Just a hint for any reviewers, in order to get around the Japanese CC, it would only require English CC and specifying in the title that the review was of the subtitled version.



  • @Getchman said in NO CLOSED CAPTION??? Huh?:

    Yeah, closed captions are only available for show thay have been released on home video. My guess for why you dont seen the m for simuldubs is because there's a chance the dialogue could change at some point and its probably more efficient to wait and see. If you dont want to wait, head over to crunchyroll and watch it there

    unfortunately, they aren't available on the majority of Blurays/DVDs I have bought from Funimation.

    This seems to pop up as a request at least once a month



  • @HOOfan1 said in NO CLOSED CAPTION??? Huh?:

    unfortunately, they aren't available on the majority of Blurays/DVDs I have bought from Funimation.

    I believe the assumption is that the presence of subtitles being available on the disk works as a "self-implementing exemption".



  • @pleco_breeder said in NO CLOSED CAPTION??? Huh?:

    @HOOfan1 said in NO CLOSED CAPTION??? Huh?:

    unfortunately, they aren't available on the majority of Blurays/DVDs I have bought from Funimation.

    I believe the assumption is that the presence of subtitles being available on the disk works as a "self-implementing exemption".

    but those subtitles are for the Japanese script.

    Seems dubtitles are something that at least a few fans are asking for. This is the 4th time I've seen them requested in the 8 months I've been posting here.



  • @HOOfan1 I don't doubt that they're being asked for. I've seen the requests myself. I'm simply referring to the legality which the original poster mentioned. There is no legal requirement that makes for a "middle of the road" solution. They are required to included a written format "CC" for hearing impaired which matches to what is happening on the screen at that time, in a way that the intended audience can understand. Subtitles meet the legal requirement.

    Dubtitles may be something which the audience wants, and has every right to want. However, there is no legal requirement for the producer to provide as long as a written format is available.

    It seems that every couple months someone comes onto the forum thinking they've found a legal loophole to force Funimation to provide what they want. Just in the last few months I can remember "Freedom of Speech" regarding localization, "False Advertising" regarding Dragonball Super, and now "FCC mandates" regarding dubtitles. All of these were instances where only a partial understanding of what the law requires was attempting to be used as the final word. In reality, even though the entirety hadn't been thought through, only the False Advertising claim really held any water, but the requirements by the users weren't being met to make it do so.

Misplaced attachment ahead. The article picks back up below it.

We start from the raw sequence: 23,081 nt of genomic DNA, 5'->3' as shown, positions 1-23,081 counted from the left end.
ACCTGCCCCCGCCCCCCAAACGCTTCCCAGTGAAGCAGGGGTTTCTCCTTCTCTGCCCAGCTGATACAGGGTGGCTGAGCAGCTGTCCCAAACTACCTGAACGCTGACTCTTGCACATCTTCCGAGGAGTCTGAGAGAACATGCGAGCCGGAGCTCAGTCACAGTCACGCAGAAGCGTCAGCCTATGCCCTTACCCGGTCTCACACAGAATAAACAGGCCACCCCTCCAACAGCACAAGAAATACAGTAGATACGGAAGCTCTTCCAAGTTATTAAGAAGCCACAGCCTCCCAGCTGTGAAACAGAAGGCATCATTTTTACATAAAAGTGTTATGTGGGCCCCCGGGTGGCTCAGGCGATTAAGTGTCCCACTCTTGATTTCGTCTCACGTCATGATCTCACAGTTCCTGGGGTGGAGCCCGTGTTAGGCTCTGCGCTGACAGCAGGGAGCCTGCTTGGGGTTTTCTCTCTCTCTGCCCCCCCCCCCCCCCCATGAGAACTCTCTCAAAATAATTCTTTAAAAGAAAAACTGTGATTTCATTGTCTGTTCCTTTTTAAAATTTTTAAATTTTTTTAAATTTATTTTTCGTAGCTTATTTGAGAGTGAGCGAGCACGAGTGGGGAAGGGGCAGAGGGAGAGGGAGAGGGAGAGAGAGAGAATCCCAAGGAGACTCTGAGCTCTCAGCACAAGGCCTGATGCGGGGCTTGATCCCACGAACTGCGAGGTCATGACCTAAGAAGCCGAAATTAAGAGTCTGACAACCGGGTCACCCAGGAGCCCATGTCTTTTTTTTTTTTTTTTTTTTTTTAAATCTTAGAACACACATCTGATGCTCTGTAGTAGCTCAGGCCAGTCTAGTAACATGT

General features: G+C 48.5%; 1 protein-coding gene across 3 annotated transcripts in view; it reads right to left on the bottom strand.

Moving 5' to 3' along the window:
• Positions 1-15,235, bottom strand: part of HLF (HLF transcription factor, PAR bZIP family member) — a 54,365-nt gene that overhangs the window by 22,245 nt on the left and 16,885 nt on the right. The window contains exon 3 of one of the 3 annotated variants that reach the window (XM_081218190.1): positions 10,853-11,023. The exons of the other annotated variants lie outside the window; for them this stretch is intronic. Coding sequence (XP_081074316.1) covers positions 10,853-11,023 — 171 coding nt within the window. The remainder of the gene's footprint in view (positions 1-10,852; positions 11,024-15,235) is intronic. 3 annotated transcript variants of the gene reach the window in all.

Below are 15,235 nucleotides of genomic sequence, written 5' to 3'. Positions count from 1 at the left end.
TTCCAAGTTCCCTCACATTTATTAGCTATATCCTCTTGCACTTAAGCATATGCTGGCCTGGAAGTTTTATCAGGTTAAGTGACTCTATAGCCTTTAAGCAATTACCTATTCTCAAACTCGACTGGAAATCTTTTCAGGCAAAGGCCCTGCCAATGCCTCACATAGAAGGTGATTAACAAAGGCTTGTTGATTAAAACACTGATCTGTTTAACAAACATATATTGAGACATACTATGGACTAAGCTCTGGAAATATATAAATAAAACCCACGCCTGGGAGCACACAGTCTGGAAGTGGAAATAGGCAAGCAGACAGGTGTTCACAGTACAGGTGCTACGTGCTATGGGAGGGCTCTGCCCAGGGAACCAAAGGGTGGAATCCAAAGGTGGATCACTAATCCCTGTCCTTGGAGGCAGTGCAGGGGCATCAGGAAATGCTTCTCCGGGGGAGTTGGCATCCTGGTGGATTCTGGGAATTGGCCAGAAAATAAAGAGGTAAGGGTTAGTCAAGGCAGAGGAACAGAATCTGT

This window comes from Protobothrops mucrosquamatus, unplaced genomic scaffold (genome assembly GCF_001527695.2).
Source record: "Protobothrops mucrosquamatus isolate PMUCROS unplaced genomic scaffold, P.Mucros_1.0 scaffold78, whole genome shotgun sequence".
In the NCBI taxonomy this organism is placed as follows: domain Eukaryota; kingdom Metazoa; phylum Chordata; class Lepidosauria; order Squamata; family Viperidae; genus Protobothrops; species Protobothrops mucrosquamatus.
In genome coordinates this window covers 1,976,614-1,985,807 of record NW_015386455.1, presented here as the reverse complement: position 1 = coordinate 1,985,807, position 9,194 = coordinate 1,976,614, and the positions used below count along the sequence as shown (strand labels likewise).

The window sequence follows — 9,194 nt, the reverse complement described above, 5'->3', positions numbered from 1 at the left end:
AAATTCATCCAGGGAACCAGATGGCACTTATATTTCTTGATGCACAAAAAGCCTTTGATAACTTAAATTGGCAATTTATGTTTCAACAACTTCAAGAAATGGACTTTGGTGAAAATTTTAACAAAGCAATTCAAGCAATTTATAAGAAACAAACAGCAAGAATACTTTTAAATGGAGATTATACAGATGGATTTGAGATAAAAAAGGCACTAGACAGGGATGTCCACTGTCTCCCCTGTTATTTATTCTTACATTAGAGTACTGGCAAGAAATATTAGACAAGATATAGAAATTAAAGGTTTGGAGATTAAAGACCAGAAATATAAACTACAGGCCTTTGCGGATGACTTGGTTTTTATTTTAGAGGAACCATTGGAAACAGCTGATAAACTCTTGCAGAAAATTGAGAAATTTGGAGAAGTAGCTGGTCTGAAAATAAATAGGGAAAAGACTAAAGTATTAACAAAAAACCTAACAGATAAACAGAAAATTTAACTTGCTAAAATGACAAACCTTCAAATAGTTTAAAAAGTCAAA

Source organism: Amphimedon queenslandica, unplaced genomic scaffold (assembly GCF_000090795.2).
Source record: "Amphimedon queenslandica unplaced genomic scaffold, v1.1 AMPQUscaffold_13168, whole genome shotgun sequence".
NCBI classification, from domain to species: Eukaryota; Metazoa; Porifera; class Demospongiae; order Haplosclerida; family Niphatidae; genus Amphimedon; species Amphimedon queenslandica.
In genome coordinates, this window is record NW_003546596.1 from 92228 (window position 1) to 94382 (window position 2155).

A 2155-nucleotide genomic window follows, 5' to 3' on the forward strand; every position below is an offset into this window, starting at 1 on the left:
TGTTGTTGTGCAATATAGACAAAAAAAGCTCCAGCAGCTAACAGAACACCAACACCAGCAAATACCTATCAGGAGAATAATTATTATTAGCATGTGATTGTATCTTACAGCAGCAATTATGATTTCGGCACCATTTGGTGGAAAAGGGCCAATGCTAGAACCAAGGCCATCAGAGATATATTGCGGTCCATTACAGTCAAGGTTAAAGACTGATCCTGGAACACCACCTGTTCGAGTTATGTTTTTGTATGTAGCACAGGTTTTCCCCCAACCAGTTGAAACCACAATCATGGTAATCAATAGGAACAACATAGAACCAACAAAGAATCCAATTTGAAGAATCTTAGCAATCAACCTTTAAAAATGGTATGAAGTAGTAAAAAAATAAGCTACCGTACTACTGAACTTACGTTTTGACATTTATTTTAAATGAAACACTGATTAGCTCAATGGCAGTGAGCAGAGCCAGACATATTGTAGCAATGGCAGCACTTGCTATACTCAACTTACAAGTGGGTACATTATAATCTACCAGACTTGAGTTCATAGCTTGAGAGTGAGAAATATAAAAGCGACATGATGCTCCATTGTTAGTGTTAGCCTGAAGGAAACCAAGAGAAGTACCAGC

If asking for dubtitles is going to be the next trend, the users have every right to ask Funimation to add them to their media. However, before the trend becomes to try to brandish legal jargon in an effort to claim it as a "right", it's important that everyone is aware that there is no legal requirement for them. The currently accepted laws which govern the requirement are both mentioned in my previous post, and it is possible that someone can find some other way of negotiating a path after having read them, but on the surface it seems that Funimation has their bases covered.

    The only place that I can currently think of a flaw in their method is with this current season. Tokyo Ghoul Re: is streaming on both Funimation and Hulu as a same day dub. If it were streaming only on Funimation, the "all materials are pre-production, not finalized" clause would cover them completely. However, using an outside streaming service which would definitely fall under the same classification as Netflix means that they're going to have to provide some sort of "CC" format within the 15 day mandate. Funimation is hosting the subtitle which would suffice for this, but I don't have, or have access to Hulu to know if they're providing a subtitle version or not. A written format simply has to be made available for the hearing impaired.

    I mention Netflix because they got in trouble in a BIG way about 5 years ago because CC wasn't being provided for their programming. Although it was never added to any law, it set precedent for streaming services to potentially be viewed as broadcast when it was the primary purpose of the business.